me, strike me, neglect me, lose me; only give me leave, unworthy as I am to follow you!
Demetrius: I am sick when I do look on thee!
Helena: And I am sick when I look not on you!
Demetrius: Or if thou follow me, do not believe but I shall do thee mischief in the wood!
Helena: We should be wood and were not made to woo!
Oberon: Fare thee well, nymph. Ere he do leave this grove, thou shalt fly him, and he shall
seek thy love! I know a bank where the wild thyme blows, where oxlips and the nodding
violet grows, quite over-canopied with luscious woodbine with sweet musk-roses and with
eglantine; there sleeps Titania some time of the night. With the juice of this, Ill streak her
eyes and make her full of hateful fantasies. Take thou some of it, and seek through this
grove; a sweet Athenian lady is in love with a disdainful youth; anoint his eyes; but do it
when the next thing he espies may be the lady. Thou shalt know the man by the Athenian
garments he hath on.
Puck: Fear not, my lord, your servant shall do so.
SOMEWHERE IN TITANIAS REALM
Titania: Come now, a roundel and a fairy song.
Fairies (song portion): You spotted snakes with double tongue. Thorny hedgehogs be not
seen, newts and blind-worms do no wrong, come not near our fairy queen. Weaving spiders
come not here, hence you long-legged spinners hence! Beetles black, approach not near.
Worms nor snail, do no offense.
Oberon: What thou seest, when thou dost wake, do it for thy true love take. Wake when
something vile is near!
Lysander: Well rest us Hermia, if you think it good.

Hermia: Be it so, Lysander. Find you out a bed, for I upon this bank will rest my head.
Lysander: One turf shall serve as pillow for us both.
Hermia: Nay, Lysander. For my sake, my dear, lie further off yet. Lie further off, in human
modesty. Such separation as may well be said becomes a virtuous bachelor and a maid. So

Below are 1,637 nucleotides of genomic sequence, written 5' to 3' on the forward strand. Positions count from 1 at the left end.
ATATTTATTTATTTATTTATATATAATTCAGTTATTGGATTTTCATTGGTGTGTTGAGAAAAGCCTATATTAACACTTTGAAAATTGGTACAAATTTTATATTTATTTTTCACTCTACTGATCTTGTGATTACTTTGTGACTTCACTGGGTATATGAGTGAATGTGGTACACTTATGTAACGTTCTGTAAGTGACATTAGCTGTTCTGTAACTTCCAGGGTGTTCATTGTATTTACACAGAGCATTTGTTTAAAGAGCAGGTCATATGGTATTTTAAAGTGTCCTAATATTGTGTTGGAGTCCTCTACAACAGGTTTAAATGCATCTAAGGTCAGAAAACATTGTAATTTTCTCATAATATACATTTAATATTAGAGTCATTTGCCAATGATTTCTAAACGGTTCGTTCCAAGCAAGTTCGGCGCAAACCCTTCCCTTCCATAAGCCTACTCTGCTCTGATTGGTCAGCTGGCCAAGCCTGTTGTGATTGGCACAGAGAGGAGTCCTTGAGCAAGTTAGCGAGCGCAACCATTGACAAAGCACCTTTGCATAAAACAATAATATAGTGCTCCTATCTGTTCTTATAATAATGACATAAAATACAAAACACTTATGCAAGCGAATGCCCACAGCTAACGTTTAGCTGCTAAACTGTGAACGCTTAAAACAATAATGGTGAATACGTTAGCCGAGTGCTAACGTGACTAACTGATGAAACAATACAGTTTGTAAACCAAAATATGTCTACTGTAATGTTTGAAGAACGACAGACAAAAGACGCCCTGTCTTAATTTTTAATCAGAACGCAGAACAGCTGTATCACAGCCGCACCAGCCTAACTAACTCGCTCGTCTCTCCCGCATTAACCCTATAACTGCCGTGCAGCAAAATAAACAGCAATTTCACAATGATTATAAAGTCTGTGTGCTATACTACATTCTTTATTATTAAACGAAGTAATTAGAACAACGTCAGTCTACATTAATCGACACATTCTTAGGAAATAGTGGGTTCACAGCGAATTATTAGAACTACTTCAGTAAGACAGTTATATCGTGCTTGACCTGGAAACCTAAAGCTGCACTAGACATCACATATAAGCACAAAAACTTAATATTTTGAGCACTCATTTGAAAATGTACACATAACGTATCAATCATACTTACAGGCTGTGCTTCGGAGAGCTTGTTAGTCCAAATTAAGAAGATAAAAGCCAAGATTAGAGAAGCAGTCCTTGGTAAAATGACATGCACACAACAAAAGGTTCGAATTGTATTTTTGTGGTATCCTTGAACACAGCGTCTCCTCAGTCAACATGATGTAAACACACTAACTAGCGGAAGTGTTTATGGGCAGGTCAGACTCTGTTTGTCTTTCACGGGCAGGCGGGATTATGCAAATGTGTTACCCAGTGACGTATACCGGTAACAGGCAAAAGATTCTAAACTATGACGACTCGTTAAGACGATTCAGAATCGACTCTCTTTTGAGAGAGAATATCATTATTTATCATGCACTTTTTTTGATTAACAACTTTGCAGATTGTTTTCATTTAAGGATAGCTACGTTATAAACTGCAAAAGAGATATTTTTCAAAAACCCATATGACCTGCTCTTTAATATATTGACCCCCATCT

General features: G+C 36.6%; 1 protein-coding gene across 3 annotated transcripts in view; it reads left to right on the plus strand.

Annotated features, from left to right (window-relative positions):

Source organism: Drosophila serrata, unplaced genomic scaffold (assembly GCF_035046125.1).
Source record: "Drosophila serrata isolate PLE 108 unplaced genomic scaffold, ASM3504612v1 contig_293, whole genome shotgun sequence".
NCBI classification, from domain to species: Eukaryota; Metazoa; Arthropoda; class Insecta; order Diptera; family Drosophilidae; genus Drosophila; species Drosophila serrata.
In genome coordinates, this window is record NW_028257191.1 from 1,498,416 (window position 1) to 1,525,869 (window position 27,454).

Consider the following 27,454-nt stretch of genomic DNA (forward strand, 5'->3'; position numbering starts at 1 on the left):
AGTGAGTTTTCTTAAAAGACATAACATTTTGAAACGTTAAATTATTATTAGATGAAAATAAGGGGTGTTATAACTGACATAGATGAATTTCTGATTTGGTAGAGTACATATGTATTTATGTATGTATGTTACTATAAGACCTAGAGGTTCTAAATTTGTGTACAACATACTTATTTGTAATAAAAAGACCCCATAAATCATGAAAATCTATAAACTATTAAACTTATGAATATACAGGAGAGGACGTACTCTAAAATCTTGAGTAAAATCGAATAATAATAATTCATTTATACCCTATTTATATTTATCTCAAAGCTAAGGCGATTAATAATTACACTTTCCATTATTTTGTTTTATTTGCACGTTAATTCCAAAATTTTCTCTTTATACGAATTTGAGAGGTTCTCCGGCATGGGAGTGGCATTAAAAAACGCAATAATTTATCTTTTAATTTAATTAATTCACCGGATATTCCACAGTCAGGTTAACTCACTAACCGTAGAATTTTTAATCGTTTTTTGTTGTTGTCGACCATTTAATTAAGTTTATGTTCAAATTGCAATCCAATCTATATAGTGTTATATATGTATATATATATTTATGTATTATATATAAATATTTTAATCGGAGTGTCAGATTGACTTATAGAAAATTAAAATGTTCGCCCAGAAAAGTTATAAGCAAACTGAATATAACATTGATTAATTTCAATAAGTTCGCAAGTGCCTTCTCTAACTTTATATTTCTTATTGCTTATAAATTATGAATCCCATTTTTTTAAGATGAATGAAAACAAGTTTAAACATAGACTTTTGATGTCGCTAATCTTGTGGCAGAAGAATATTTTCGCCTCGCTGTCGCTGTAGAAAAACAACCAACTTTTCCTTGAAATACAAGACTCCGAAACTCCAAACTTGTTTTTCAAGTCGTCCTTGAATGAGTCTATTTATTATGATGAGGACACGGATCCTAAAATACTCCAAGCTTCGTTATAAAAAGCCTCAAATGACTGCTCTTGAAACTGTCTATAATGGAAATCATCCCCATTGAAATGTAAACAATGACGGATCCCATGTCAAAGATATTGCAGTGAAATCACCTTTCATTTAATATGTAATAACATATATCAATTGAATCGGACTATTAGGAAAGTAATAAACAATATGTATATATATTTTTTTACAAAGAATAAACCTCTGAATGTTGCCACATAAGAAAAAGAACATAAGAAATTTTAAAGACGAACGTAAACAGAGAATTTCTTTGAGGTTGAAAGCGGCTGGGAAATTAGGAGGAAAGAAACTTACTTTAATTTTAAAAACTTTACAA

far be distant and goodnight, sweet friend.
Puck: This is he my master said despised the Athenian maid; and here the maiden sleeping
sound, on the dank and dirty ground. Pretty soul, she durst not lie hear this lack-love this
kill-courtesy! Churl, upon thine eyes I throw all the power this charm doth owe.
Demetrius: Hence, hence, I charge thee, hence, and do not haunt me thus!
Helena: Owilt thou darkling leave me? But who is here? Lysander, on the ground? Dead, or
asleep? I see no blood, no wound. Lysander, if you live, good sir, awake!
Lysander: (wakes up) Not Hermia, but Helena I love: who will not change a raven for a
dove!
Helena: Good troth, you do me wrong, good sooth, you do! (Walks away from Lysander) Fare
you well!
Lysander: (Glances at Hermia sleeping) Hermia, sleep thou there, and never mayesr thou
come Lysander near! (Forwards to Hermia) All my powers, address you love and might, to
honour Helen and to be her knight! (Walks away and follows Helena)
Hermia: (wakes up) Lysander! Lysander, lord! (Walks and finds Lysander) Alack, where art
thou?
PUCK appears
(Enters the men in the woods)
Narrator: From love in earnest to love in play: the six good men of Athens.
Bottom: Are we all met?
Peter Quince: Heres a marvelous convenient place for our rehearsal.
Narrator: So their parts were allotted: (hands over the script to Bottom) Pyramus, the lover,
to Bottom. (hands over the script to Flute) Thisbe, the lady, to Flute.
Flute: Let me not play a woman. I have a beard coming.
Narrator: Thisbe, the lady, to Flute. (Flute sighs), Snug, to play the lion. (Snug RAWRS)
Starveling to represent the moon (doing eye tricks) and Snout to be the wall that cruelly
separated the lovers, one from another. And Peter Quince, the scholar, to direct the play.

REHEARSHING

Narrator: But though they had chosen the time and place for rehearsing with care so as to
be quite secret, they had an audience, though they knew it not. (Puck staring at them)

Puck: What hempen homspuns have we swaggering here, so near the cradle to the Fairy
Queen? (walks slowly and follows Bottom)
Flute: (practicing) Most radiant Pyramus, most lily-white of hue! Ill meet thee, Pyramus at
Ninnys tomb.
Peter: (Correcting Flute) At NINUS tomb, man! Why, you must not speak that yet; that you
must answer to Pyramus. You speak all your part at once, cues and all! (Looks at Bottom)